It’s a captivating idea: build an interstellar ark, fill it with people, flora, and fauna of every kind, and set your course for a distant star! The concept is not only science fiction gold, its been the subject of many scientific studies and proposals. By building a ship that can accommodate multiple generations of human beings (aka. a Generation Ship), humans could colonize the known Universe.
But of course, there are downsides to this imaginative proposal. During such a long voyage, multiple generations of people will be born and raised inside a closed environment. This could lead to all kinds of biological issues or mutations that we simply can’t foresee. But according to a new study by a team of linguistics professors, there’s something else that will be subject to mutation during such a voyage – language itself!
Continue reading “Languages Will Change Significantly on Interstellar Flights”
You’ve gotta hand it to NASA, and to the German Aerospace Center (DLR.) They’ve been struggling for over a year to get the InSight Lander’s Mole working. There’ve been setbacks, then progress, then more setbacks, as they try to get the Mole deep enough to do its job.
Now the Mole is finally buried completely in the Martian surface, but it might still be stuck.
Continue reading “Although InSight’s Mole is Completely Buried, it Might be Stuck Again”
The oldest stars in the Universe are cloaked in darkness. Their redshift is so high, we can only wonder about them. The James Webb Space Telescope will be our most effective telescope for observing the very early Universe, and should observe out to z = 15. But even it has limitations.
To observe the Universe’s very first stars, we need a bigger telescope. The Ultimately Large Telescope.
Continue reading “What Telescope Will Be Needed to See the First Stars in the Universe? The Ultimately Large Telescope”
Neutrinos are puzzling things. They’re tiny particles, almost massless, with no electrical charge. They’re notoriously difficult to detect, too, and scientists have gone to great lengths to detect them. The IceCube Neutrino Observatory, for instance, tries to detect neutrinos with strings of detectors buried down to a depth of 2450 meters (8000 ft.) in the dark Antarctic ice.
How’s that for commitment.
Continue reading “Detecting the Neutrinos From a Supernova That’s About to Explode”
Missing the planets in the first half of 2020? That’s all about to change, as the gas giants Jupiter and Saturn reach opposition in rapid succession this month, heralding a return to the dusk sky.
Continue reading “Dawn Patrol: Jupiter and Saturn at Opposition 2020”
Dark matter is one of the least understood aspects in physics. The evidence for dark matter is from its gravitational influence on galactic scales which cannot be explained by the presence of conventional matter. Despite its large gravitational interactions, it is notoriously difficult to learn about dark matter as it does not interact with electromagnetic fields, hence the name of “dark” matter.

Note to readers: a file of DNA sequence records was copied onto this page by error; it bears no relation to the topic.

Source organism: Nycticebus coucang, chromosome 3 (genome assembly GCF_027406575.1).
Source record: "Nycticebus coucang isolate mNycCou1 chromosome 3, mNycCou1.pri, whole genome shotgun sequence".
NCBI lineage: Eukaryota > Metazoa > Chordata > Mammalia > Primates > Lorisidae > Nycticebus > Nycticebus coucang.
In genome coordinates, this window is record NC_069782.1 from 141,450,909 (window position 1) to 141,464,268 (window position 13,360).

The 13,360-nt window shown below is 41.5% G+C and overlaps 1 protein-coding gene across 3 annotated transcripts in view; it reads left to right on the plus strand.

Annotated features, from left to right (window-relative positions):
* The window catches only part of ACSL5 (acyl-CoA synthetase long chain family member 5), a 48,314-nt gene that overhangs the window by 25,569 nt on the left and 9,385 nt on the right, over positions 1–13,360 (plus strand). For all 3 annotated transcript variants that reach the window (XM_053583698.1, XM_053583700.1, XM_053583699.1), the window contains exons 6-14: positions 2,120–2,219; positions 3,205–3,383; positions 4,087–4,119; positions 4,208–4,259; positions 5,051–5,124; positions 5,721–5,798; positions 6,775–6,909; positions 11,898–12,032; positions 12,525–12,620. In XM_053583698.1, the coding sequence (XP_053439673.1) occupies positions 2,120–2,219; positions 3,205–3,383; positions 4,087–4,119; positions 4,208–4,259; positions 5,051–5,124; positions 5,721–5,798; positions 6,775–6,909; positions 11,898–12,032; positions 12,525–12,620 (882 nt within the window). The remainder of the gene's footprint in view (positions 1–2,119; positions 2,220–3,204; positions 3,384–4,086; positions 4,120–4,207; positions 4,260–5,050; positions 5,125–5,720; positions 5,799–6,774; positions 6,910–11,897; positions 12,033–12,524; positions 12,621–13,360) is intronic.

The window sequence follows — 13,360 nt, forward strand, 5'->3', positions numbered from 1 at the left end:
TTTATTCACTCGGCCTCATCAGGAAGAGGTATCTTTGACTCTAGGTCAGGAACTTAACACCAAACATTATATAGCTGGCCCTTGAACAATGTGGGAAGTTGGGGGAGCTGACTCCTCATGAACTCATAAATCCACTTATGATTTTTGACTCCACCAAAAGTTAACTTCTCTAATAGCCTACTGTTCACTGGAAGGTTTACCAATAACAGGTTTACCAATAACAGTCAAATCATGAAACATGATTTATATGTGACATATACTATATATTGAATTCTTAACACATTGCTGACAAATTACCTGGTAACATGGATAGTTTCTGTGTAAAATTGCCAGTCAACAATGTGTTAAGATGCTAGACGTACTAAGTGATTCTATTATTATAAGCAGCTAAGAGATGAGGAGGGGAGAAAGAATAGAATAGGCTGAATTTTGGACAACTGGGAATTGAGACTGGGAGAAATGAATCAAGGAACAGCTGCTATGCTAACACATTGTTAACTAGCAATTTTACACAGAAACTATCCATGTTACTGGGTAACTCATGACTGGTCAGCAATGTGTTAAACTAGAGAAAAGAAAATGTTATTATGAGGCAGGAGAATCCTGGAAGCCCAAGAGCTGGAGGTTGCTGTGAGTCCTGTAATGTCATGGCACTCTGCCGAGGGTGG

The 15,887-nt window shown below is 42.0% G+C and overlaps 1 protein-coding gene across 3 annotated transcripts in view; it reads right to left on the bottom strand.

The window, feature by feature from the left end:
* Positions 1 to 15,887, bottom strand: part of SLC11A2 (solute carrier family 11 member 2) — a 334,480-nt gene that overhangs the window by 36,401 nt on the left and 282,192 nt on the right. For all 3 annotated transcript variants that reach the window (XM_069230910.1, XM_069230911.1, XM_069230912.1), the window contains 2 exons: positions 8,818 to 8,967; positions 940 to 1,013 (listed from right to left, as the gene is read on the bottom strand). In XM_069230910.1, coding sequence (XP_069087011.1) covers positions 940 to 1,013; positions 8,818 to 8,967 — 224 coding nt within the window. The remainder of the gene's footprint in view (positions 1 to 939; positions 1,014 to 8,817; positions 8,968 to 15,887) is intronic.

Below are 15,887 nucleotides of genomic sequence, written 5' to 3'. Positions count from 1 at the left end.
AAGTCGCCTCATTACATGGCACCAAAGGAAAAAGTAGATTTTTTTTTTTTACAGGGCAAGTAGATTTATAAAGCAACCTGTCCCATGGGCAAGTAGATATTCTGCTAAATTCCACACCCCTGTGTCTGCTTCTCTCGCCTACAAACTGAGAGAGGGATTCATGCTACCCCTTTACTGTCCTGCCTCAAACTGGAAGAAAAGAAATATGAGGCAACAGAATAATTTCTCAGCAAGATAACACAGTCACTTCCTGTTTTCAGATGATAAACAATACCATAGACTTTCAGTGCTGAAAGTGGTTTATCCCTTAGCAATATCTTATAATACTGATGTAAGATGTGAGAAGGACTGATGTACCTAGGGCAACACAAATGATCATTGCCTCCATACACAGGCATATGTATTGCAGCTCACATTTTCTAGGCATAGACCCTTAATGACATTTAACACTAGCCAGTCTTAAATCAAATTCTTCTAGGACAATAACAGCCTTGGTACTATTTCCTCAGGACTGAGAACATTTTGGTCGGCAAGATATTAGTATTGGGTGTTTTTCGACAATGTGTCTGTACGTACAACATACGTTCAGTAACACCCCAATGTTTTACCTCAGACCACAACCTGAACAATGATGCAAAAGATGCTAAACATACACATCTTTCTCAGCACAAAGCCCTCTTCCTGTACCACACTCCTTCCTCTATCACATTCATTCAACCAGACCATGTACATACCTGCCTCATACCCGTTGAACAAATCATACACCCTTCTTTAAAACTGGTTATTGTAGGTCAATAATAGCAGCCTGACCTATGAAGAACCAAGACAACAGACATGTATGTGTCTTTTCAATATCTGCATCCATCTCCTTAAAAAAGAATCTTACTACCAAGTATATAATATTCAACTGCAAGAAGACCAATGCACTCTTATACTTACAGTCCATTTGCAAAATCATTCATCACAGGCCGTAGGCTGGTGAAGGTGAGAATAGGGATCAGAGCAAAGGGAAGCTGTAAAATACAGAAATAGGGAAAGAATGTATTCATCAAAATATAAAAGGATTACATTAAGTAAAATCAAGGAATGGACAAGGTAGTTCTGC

But just because it is difficult to get it to interact with anything on the electromagnetic spectrum does not mean it is impossible to detect other feeble interactions it may have. A team of theoretical physicists from Caltech have recently proposed a novel type of experiment that may just hold the key to understanding dark matter with specific types of interactions.
Continue reading “A Tabletop-sized Experiment Could Help in the Search for Dark Matter”
This past weekend (June 5th), the California and New Zealand-based aerospace company Rocket Lab suffered a terrible accident. During the 13th launch of their Electron rocket, an anomaly caused the second stage of the rocket to explode in midair. Luckily, there were no injuries, but the explosion did claim the mission payload, which consisted of satellites and commercial payloads for three different companies.
Continue reading “Electron Rocket’s 13th Launch Failed, Destroying its Satellite Payload”
The Corona Australis is a constellation in the southern hemisphere. It’s name literally means “southern crown.” One of its features is the Corona Australis molecular cloud, home to a star-forming region containing young stars and proto-stars. It’s one of the closest star-forming regions to us, only about 430 light years away.
The ESA has given us a new composite image of the cloud with data from the Herschel Space Observatory and the Planck Space Observatory.
Continue reading “The Corona Australis Molecular Cloud. Normally this Looks Like a Dark Blob in the Sky. But in Infrared, it Looks Like This.”
A new study shows that the Moon is more metal-rich than previously thought. That has some far-reaching implications for our understanding of the Moon’s formation. If their results are solid, it means that we may need to re-think the giant impact hypothesis for the formation of the Moon.
Continue reading “The Moon Might Be More Metal-Rich Than We Thought”
There’s a new storm brewing on Jupiter. The most famous storm on Jupiter is the Great Red Spot, which has been active since at least the time of Galileo. Most of Jupiter’s storms don’t last for hundreds of years. They grow and fade just as they do on Earth. This latest storm was discovered by amateur astronomer Clyde Foster.
Continue reading “Amateur Astronomers Find a Brand New Storm on Jupiter”